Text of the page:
Aerial Mapping Imaging Solution

Most Cost-Effective and High Accuracy

Aerial Mapping Imaging Solution

Aerial Mapping is deployed through a small aerial survey camera system. It is designed to be highly cost-effective for survey areas larger than 1000 acres (the sweet spot for drones) and smaller than 100 square miles (the sweet spot for larger cameras fitted to the inside of a dedicated survey aircraft). The Mapping is implemented through a unique and impressive mission plan called Sliding Circular Trajectory which makes the solution to reach a significant lead over all other survey methods in the generation of high-resolution urban 3D models.


CompassData’s Aerial Mapping Solution allows the capture of high-quality imagery through a small, single-engine aircraft. Based on the flight patterns, the results ensure a viable solution to a broad spectrum of applications. The utilization of ground control points allows for the creation of highly accurate data, comparable to that from expensive frame systems.


Benefits of the Circle Path

Most traditional aerial survey methods use a Track Pattern to systematically capture imagery. The camera points straight down and the aircraft flies in a straight line in one direction turns around and flies back in the opposite direction, akin to mowing the lawn. When applicable, CompassData can also capture utilizing this traditional method.


Instead of flying back and forth, the survey aircraft typically flies an advancing circular path over the area of interest. Each circle overlaps the previous circle by about 65%, so the circles are actually more oval-shaped. The image shows a plan for a single set of circles over a town. The white line is the path of the aircraft and the red box is the project area. This survey would take approximately 8 minutes.

What is the Advantage of a Circular Trajectory?

A high-quality 3D City survey requires every point in the Area-of-Interest to be ‘viewed’ by the survey camera from a wide range of directions and a from a wide range of ‘inclinations’ (from almost directly overhead to almost horizontal to the ground). This wide range of views ensures that every point of the building is included in the resulting 3D model and there are no ‘occlusions’ (for instance, parts of the building that are hidden for instance behind a tree or the buttress of a church wall). Conventional 3D modeling cameras are usually restricted to 5 sensors (4 oblique and 1 vertical) and therefore only 4 oblique views around a position. The survey is then flown using a North/South ‘lawn-mowing’ pattern which results in the majority of the views coming from North, South, East and West.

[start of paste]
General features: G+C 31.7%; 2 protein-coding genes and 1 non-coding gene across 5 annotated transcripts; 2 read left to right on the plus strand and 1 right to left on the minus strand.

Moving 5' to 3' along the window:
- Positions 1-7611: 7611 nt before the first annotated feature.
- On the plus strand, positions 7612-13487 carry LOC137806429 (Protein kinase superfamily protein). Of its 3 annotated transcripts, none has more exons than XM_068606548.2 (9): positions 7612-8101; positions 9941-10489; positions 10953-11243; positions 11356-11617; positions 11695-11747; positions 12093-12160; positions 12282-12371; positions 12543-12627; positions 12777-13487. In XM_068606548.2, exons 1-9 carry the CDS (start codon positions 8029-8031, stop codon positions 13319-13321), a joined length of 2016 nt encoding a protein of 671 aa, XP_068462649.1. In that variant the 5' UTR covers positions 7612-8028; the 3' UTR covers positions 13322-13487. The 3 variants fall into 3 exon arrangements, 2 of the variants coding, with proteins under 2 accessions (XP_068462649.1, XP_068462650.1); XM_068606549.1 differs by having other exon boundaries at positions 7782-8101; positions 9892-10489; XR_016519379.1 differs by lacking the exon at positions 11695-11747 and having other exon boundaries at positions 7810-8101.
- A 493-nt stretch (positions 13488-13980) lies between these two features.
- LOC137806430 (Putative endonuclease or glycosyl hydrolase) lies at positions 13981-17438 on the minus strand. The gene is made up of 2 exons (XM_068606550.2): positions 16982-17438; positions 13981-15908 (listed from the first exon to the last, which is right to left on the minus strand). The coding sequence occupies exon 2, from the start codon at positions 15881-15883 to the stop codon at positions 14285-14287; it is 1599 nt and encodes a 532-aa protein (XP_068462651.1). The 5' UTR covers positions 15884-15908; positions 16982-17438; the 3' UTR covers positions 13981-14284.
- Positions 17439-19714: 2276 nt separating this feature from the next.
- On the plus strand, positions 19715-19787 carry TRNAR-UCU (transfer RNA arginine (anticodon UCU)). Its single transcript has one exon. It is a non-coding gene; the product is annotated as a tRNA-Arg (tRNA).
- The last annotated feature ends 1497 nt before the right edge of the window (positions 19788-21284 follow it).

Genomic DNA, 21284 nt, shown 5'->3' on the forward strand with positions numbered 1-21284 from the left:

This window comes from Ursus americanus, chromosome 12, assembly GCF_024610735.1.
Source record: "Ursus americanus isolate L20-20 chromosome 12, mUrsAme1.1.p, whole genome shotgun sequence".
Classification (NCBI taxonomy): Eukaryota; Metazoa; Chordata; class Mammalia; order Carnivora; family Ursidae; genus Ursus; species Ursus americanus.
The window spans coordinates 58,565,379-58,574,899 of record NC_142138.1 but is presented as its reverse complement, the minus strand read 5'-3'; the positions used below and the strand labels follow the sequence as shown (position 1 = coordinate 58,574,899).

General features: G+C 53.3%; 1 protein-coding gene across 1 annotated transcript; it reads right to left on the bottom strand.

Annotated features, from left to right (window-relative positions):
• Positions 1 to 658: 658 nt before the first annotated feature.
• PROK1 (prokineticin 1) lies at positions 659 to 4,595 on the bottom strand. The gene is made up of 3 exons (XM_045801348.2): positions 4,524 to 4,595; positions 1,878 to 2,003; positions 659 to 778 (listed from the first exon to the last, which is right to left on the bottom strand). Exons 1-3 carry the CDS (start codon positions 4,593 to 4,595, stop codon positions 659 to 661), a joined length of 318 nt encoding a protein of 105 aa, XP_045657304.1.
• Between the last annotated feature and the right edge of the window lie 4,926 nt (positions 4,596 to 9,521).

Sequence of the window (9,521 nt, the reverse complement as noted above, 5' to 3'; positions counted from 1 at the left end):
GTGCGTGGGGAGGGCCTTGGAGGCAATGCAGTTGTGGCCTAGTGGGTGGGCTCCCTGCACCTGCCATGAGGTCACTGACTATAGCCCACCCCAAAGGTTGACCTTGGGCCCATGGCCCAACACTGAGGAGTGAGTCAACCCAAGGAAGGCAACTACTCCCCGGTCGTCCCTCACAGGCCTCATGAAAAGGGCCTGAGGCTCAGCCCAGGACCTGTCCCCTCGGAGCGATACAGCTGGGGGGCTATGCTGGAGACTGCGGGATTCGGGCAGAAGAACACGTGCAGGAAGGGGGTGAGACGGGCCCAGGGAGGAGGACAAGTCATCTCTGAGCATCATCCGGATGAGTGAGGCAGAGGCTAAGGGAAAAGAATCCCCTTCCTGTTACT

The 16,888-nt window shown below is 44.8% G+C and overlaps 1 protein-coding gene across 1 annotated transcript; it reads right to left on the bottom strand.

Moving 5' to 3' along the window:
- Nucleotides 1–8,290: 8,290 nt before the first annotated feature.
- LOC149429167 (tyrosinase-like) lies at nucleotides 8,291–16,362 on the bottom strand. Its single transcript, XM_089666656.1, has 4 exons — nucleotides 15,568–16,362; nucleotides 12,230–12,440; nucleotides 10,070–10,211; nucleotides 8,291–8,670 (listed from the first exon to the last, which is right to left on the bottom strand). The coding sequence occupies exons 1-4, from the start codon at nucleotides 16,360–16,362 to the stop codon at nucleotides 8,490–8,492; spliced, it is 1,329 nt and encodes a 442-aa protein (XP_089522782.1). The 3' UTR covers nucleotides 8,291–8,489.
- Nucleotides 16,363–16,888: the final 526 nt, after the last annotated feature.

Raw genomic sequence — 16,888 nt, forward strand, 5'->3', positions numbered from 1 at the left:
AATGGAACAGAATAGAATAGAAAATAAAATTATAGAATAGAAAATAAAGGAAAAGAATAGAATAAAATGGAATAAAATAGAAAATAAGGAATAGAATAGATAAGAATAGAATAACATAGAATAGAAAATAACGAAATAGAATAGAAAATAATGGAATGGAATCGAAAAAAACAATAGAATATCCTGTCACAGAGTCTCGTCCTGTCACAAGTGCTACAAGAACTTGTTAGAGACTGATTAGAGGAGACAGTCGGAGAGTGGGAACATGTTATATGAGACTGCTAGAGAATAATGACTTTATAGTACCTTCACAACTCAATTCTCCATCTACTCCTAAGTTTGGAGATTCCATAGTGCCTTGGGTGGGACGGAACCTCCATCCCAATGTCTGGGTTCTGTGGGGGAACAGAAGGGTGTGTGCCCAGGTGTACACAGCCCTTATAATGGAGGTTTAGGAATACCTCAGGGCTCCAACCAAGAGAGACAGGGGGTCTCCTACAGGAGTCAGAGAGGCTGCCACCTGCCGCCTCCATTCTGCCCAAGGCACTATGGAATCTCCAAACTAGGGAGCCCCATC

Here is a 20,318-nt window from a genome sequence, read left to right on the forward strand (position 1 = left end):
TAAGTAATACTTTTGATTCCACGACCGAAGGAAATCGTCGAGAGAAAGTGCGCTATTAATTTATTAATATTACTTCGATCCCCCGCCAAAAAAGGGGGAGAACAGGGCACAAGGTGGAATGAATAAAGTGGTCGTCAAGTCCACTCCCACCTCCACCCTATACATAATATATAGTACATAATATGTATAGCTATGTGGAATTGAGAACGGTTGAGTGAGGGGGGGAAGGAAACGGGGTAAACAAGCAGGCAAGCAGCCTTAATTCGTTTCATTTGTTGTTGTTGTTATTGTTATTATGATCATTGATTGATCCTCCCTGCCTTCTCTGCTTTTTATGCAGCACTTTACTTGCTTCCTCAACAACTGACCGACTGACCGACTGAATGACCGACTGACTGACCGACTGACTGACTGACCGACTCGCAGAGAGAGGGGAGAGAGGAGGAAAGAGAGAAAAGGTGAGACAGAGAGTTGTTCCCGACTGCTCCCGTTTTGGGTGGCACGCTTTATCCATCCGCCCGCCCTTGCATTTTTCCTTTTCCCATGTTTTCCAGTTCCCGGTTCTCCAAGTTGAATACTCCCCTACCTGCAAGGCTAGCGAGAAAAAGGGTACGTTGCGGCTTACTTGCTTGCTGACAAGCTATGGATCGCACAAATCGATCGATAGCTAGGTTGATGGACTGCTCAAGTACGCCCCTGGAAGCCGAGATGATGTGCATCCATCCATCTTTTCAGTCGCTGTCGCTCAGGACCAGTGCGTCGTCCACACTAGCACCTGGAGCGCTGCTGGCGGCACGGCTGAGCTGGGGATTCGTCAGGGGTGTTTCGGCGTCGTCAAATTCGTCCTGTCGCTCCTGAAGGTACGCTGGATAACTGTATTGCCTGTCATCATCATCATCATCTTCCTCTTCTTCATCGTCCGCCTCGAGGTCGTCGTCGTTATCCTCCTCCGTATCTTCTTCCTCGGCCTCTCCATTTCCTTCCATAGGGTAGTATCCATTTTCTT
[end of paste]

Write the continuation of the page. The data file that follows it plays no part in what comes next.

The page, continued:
What Data Does it Capture?

The aim for a circular survey is to capture high and low obliques of the area of interest using modern processing methods you can use this oblique-only dataset to produce 3D mesh models, point clouds and even true-orthophotos with almost no manual input.

What does the coverage look like?

AERIAL-MAPPING-PHOTO-COVERAGEThe diagram shows the photo coverage achieved by a typical Circular Trajectory as seen from a point on the ground at the center of the diagram. This survey would have included three lines of circles tracking North to South.



AERIAL-MAPPING-PATTERNThe green dots show the position of the camera relative to the target and the  concentric circles indicate the ‘obliqueness’ of the photo (the nearest ring is 15 degrees from vertical, the next ring is 30 degrees from vertical and the third ring is 60 degrees from vertical).

This pattern of photo positions is ideal for 3D city model construction because it means that the church has been viewed a very large number of times (over 100) from every possible direction and inclination.

This pattern is typical for the coverage of every point in the survey Area of Interest and makes the difference between a good 3D model and a stunning 3D model!

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